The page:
Directed by Joseph Cedar.
Starring Richard Gere, Lior Ashkenazi, Michael Sheen, Dan Stevens, Steve Buscemi, and Charlotte Gainsbourg.
From the outside, Norman Oppenheim (Richard Gere) looks like an eccentric businessman. But the truth is that he dreams up schemes that come to nothing, so he tries to be everybody’s friend, and doesn’t succeed at that either. Until he strikes up an unexpected friendship with an Israeli politician, one that brings him the attention and respect he craves. And one that encourages him to broker a series of deals that eventually start a political crisis ……
Let’s give the film its full title – Norman: The Moderate Rise and Tragic Fall of a New York Fixer. It’s no surprise that the distributors went for the one word title, but the longer version gives you a better idea of what the film is about. Sort of. Because the Norman of the title isn’t really a fixer: it’s what he desperately wants to be, but never gets close.
Joseph Cedar’s first film in the English language is a modern comic character study shot through with melancholy to the point of tragedy, about a deeply lonely man who needs the company of others. He’s desperate to play a part in their lives. To matter. Nobody knows where Norman lives, and that includes the audience: he constantly wanders around the streets of New York, carrying his office in his briefcase and talking on his mobile. He’s trying to bring people together to broker deals, but is reduced to following his targets around in the hope of merely speaking to them. The first one we see is Bill Kavish (Dan Stevens), on his morning run in the park, with Norman shuffling along behind him and, inevitably, getting the brush off. Watch our exclusive clip here. But it doesn’t matter how many times it happens, he’s still the eternal optimist, convinced that “something good will happen.”
He lives in a fantasy world that, to him, is completely real. So the rabbi and everybody else at his synagogue believe him when he says he can find a donor to save the building. And there are flights of imagination in the film, sometimes in his head, where he’s talking on the phone and the other person is sharing the screen with him, but in a totally different setting. One that Norman can’t see. It gives the movie an awkward, stagey feel which undermines its attempt to show the gulf between Norman and the people he considers part of his network.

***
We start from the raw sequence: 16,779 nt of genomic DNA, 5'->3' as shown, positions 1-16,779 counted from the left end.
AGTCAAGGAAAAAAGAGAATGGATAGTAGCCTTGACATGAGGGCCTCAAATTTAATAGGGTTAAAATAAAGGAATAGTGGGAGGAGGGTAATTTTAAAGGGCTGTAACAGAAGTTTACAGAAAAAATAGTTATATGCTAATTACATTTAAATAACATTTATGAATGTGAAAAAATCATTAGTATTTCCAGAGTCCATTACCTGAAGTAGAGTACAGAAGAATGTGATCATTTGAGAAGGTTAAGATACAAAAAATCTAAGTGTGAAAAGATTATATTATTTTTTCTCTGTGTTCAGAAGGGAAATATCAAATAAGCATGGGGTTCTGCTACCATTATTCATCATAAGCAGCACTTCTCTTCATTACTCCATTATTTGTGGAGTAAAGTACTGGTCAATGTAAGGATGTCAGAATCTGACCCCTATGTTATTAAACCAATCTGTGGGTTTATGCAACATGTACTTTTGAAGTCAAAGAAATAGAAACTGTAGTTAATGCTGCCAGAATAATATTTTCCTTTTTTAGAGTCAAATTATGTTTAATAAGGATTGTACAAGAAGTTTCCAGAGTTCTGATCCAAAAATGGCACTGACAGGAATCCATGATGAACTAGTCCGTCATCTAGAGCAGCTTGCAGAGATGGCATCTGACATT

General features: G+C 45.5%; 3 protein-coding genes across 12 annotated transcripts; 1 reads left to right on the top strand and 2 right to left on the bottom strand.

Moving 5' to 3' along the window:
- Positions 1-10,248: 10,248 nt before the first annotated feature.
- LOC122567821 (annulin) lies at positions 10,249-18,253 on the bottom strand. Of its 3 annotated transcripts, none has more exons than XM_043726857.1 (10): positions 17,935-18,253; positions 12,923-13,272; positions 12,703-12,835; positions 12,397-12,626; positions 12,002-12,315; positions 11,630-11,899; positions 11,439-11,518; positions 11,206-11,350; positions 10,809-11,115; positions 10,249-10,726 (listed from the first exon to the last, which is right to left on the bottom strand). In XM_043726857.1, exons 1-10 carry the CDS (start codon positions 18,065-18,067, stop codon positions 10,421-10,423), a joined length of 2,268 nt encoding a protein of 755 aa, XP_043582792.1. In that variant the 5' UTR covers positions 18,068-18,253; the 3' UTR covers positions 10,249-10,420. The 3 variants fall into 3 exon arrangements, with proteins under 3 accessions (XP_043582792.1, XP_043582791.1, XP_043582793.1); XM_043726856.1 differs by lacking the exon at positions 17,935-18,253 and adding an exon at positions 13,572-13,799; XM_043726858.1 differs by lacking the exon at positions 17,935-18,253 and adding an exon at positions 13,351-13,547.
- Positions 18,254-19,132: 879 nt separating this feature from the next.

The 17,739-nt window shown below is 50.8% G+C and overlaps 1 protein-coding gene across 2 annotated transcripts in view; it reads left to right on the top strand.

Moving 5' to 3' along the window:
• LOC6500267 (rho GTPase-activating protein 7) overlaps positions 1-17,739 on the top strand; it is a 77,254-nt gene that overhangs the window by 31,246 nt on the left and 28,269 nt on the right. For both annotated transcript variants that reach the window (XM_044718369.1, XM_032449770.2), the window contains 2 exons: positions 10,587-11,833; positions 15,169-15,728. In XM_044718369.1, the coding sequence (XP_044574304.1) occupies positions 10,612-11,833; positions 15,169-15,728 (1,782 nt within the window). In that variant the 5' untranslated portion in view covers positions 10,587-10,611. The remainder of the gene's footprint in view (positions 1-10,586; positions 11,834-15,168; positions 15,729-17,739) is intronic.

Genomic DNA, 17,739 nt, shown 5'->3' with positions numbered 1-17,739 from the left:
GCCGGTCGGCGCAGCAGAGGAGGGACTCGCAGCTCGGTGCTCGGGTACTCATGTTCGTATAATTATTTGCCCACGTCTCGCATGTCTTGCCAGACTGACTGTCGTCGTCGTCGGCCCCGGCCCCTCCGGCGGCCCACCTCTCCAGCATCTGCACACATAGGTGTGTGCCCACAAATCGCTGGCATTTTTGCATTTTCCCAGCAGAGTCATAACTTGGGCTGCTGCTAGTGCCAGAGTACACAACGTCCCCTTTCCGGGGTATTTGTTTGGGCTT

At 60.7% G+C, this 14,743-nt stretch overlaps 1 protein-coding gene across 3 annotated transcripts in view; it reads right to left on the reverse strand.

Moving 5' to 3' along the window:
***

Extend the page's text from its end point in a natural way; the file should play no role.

His motives aren’t malevolent, but his grand schemes always come to nothing, not just letting people down but losing them money. No wonder they run away when they see him coming. Yet for the audience, he’s all too easy to forgive, and when success – all thanks to a well-tailored pair of shoes – comes calling, it brings hope and smiles. Yet it’s all too brief and marks the start of his downfall – all because of his need human contact. It’s probably one of the best things Richard Gere has ever done: you become so absorbed in the character he’s created that you forget you’re watching him acting. And, while he’s ably supported by the likes of Steve Buscemi and Michael Sheen as his long suffering, but permanently embarrassed nephew, the film really belongs to Gere, who is hardly ever off the screen.
Humour and heartbreak run through the film in equal measure, but it also poses the question about the legacy we leave after we’re gone. Surprisingly, Norman has one of his own, despite all his bungled efforts. But who will know?
Flickering Myth Rating – Film: ★ ★ ★ / Movie: ★ ★ ★